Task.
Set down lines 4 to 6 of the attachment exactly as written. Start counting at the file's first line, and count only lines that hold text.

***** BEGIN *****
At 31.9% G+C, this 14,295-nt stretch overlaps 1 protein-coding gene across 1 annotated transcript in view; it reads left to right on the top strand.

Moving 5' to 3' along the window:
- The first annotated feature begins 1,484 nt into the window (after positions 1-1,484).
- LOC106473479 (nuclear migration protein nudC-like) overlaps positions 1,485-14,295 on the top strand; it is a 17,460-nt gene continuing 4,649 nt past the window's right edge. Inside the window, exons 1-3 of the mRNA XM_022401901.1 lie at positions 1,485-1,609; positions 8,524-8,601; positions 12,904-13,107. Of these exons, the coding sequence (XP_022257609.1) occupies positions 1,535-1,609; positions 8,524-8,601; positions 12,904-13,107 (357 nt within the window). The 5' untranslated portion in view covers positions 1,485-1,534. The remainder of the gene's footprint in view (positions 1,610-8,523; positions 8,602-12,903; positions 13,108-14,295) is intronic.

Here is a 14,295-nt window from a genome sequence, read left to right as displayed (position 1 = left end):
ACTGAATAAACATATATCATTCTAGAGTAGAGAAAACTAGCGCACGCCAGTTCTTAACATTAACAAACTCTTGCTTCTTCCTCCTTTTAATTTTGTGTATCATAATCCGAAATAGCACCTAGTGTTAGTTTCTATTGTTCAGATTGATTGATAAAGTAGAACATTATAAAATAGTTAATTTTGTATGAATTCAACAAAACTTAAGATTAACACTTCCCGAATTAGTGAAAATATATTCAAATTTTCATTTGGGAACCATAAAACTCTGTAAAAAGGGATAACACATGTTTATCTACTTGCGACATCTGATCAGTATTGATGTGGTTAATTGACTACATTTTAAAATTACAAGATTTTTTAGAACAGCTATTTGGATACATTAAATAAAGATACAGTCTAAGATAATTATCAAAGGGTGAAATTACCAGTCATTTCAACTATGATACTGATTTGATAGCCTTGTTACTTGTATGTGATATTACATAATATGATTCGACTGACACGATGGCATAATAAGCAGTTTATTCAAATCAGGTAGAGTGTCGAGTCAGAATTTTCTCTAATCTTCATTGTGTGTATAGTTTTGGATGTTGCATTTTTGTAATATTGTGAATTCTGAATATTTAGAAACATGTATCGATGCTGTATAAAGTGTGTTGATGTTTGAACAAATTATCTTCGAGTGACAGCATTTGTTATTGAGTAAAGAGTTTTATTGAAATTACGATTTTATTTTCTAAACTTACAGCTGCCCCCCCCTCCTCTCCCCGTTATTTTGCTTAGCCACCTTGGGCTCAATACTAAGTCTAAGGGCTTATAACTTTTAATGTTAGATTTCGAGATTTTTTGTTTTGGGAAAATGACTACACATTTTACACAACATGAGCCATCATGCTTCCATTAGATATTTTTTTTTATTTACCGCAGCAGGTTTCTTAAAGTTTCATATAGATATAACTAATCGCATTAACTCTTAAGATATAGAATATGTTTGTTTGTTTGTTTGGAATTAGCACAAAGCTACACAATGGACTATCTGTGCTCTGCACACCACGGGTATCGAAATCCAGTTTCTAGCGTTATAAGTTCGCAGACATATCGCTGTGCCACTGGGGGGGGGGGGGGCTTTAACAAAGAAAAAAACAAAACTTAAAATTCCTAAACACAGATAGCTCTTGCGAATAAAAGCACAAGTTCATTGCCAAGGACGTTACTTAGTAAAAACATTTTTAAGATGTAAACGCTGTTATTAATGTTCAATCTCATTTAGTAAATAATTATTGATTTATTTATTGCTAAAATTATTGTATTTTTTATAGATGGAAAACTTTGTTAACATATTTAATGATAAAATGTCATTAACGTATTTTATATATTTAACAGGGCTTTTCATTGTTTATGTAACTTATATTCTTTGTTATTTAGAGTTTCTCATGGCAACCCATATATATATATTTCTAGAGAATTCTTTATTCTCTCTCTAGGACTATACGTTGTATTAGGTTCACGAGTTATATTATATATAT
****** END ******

- LOC106473479 (nuclear migration protein nudC-like) overlaps positions 1,485-14,295 on the top strand; it is a 17,460-nt gene continuing 4,649 nt past the window's right edge. Inside the window, exons 1-3 of the mRNA XM_022401901.1 lie at positions 1,485-1,609; positions 8,524-8,601; positions 12,904-13,107. Of these exons, the coding sequence (XP_022257609.1) occupies positions 1,535-1,609; positions 8,524-8,601; positions 12,904-13,107 (357 nt within the window). The 5' untranslated portion in view covers positions 1,485-1,534. The remainder of the gene's footprint in view (positions 1,610-8,523; positions 8,602-12,903; positions 13,108-14,295) is intronic.

Here is a 14,295-nt window from a genome sequence, read left to right as displayed (position 1 = left end):
ACTGAATAAACATATATCATTCTAGAGTAGAGAAAACTAGCGCACGCCAGTTCTTAACATTAACAAACTCTTGCTTCTTCCTCCTTTTAATTTTGTGTATCATAATCCGAAATAGCACCTAGTGTTAGTTTCTATTGTTCAGATTGATTGATAAAGTAGAACATTATAAAATAGTTAATTTTGTATGAATTCAACAAAACTTAAGATTAACACTTCCCGAATTAGTGAAAATATATTCAAATTTTCATTTGGGAACCATAAAACTCTGTAAAAAGGGATAACACATGTTTATCTACTTGCGACATCTGATCAGTATTGATGTGGTTAATTGACTACATTTTAAAATTACAAGATTTTTTAGAACAGCTATTTGGATACATTAAATAAAGATACAGTCTAAGATAATTATCAAAGGGTGAAATTACCAGTCATTTCAACTATGATACTGATTTGATAGCCTTGTTACTTGTATGTGATATTACATAATATGATTCGACTGACACGATGGCATAATAAGCAGTTTATTCAAATCAGGTAGAGTGTCGAGTCAGAATTTTCTCTAATCTTCATTGTGTGTATAGTTTTGGATGTTGCATTTTTGTAATATTGTGAATTCTGAATATTTAGAAACATGTATCGATGCTGTATAAAGTGTGTTGATGTTTGAACAAATTATCTTCGAGTGACAGCATTTGTTATTGAGTAAAGAGTTTTATTGAAATTACGATTTTATTTTCTAAACTTACAGCTGCCCCCCCCTCCTCTCCCCGTTATTTTGCTTAGCCACCTTGGGCTCAATACTAAGTCTAAGGGCTTATAACTTTTAATGTTAGATTTCGAGATTTTTTGTTTTGGGAAAATGACTACACATTTTACACAACATGAGCCATCATGCTTCCATTAGATATTTTTTTTTATTTACCGCAGCAGGTTTCTTAAAGTTTCATATAGATATAACTAATCGCATTAACTCTTAAGATATAGAATATGTTTGTTTGTTTGTTTGGAATTAGCACAAAGCTACACAATGGACTATCTGTGCTCTGCACACCACGGGTATCGAAATCCAGTTTCTAGCGTTATAAGTTCGCAGACATATCGCTGTGCCACTGGGGGGGGGGGGGGCTTTAACAAAGAAAAAAACAAAACTTAAAATTCCTAAACACAGATAGCTCTTGCGAATAAAAGCACAAGTTCATTGCCAAGGACGTTACTTAGTAAAAACATTTTTAAGATGTAAACGCTGTTATTAATGTTCAATCTCATTTAGTAAATAATTATTGATTTATTTATTGCTAAAATTATTGTATTTTTTATAGATGGAAAACTTTGTTAACATATTTAATGATAAAATGTCATTAACGTATTTTATATATTTAACAGGGCTTTTCATTGTTTATGTAACTTATATTCTTTGTTATTTAGAGTTTCTCATGGCAACCCATATATATATATTTCTAGAGAATTCTTTATTCTCTCTCTAGGACTATACGTTGTATTAGGTTCACGAGTTATATTATATATAT